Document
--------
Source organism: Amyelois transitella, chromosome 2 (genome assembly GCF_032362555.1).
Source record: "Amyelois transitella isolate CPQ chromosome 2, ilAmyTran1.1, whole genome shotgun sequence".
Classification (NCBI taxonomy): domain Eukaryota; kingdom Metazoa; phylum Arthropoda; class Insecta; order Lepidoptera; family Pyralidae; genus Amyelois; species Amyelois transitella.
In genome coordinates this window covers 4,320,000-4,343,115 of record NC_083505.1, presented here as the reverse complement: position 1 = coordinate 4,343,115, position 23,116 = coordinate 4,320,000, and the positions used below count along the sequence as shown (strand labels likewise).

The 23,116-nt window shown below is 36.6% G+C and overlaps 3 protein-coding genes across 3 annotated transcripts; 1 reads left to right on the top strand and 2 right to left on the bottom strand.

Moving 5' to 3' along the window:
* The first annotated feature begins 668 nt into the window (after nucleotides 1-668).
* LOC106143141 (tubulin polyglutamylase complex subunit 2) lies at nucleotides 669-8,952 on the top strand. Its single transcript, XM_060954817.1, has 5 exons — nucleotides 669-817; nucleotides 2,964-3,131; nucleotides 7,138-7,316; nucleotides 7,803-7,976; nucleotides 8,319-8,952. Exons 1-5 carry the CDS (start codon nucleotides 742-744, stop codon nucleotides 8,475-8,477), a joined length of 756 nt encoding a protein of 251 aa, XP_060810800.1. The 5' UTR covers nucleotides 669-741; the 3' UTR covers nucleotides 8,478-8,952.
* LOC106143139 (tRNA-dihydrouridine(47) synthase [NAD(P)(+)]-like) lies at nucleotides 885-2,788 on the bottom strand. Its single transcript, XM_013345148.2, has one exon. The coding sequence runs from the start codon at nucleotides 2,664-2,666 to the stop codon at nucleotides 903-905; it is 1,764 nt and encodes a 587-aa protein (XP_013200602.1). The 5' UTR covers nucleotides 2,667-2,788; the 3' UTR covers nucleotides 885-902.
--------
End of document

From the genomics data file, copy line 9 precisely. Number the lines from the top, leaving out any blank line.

* LOC106143139 (tRNA-dihydrouridine(47) synthase [NAD(P)(+)]-like) lies at nucleotides 885-2,788 on the bottom strand. Its single transcript, XM_013345148.2, has one exon. The coding sequence runs from the start codon at nucleotides 2,664-2,666 to the stop codon at nucleotides 903-905; it is 1,764 nt and encodes a 587-aa protein (XP_013200602.1). The 5' UTR covers nucleotides 2,667-2,788; the 3' UTR covers nucleotides 885-902.